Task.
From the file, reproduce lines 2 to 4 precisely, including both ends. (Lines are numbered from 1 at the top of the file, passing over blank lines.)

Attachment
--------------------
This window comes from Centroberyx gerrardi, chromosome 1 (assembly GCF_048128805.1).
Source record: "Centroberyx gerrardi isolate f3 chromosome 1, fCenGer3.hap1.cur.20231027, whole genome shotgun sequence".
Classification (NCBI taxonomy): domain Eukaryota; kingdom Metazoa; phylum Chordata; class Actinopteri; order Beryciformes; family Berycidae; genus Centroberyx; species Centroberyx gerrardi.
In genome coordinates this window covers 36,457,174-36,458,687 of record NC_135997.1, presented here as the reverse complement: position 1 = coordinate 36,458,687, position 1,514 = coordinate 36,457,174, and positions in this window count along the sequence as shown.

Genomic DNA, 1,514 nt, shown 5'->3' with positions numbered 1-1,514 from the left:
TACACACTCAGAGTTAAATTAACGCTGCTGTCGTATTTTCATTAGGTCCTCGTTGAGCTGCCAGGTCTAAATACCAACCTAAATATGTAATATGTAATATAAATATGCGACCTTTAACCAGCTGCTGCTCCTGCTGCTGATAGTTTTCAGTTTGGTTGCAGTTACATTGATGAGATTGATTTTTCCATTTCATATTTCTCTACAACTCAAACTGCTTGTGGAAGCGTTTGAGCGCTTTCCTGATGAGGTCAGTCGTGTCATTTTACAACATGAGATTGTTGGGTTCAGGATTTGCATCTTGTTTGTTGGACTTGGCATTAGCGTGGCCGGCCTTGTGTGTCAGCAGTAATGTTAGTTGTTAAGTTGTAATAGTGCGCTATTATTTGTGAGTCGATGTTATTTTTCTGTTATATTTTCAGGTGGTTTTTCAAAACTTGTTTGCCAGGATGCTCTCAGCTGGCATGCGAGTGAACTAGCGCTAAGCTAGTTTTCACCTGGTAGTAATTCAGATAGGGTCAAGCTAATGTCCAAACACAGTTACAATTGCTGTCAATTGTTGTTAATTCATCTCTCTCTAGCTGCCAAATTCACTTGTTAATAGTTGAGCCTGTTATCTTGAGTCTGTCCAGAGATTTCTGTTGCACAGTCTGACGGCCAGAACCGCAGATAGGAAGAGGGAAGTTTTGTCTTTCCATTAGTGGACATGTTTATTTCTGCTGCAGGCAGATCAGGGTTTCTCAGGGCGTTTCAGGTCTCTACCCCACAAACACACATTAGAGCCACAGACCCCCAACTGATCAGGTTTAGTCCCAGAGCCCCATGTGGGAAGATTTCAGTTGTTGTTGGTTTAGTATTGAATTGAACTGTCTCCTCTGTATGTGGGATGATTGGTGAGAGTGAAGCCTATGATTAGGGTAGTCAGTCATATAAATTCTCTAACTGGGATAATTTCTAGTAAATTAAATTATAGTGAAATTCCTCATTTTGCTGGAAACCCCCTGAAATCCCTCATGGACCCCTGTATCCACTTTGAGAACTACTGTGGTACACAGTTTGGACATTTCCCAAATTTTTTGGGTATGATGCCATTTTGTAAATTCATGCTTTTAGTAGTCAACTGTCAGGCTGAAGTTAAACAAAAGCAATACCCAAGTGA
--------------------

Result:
Source record: "Centroberyx gerrardi isolate f3 chromosome 1, fCenGer3.hap1.cur.20231027, whole genome shotgun sequence".
Classification (NCBI taxonomy): domain Eukaryota; kingdom Metazoa; phylum Chordata; class Actinopteri; order Beryciformes; family Berycidae; genus Centroberyx; species Centroberyx gerrardi.
In genome coordinates this window covers 36,457,174-36,458,687 of record NC_135997.1, presented here as the reverse complement: position 1 = coordinate 36,458,687, position 1,514 = coordinate 36,457,174, and positions in this window count along the sequence as shown.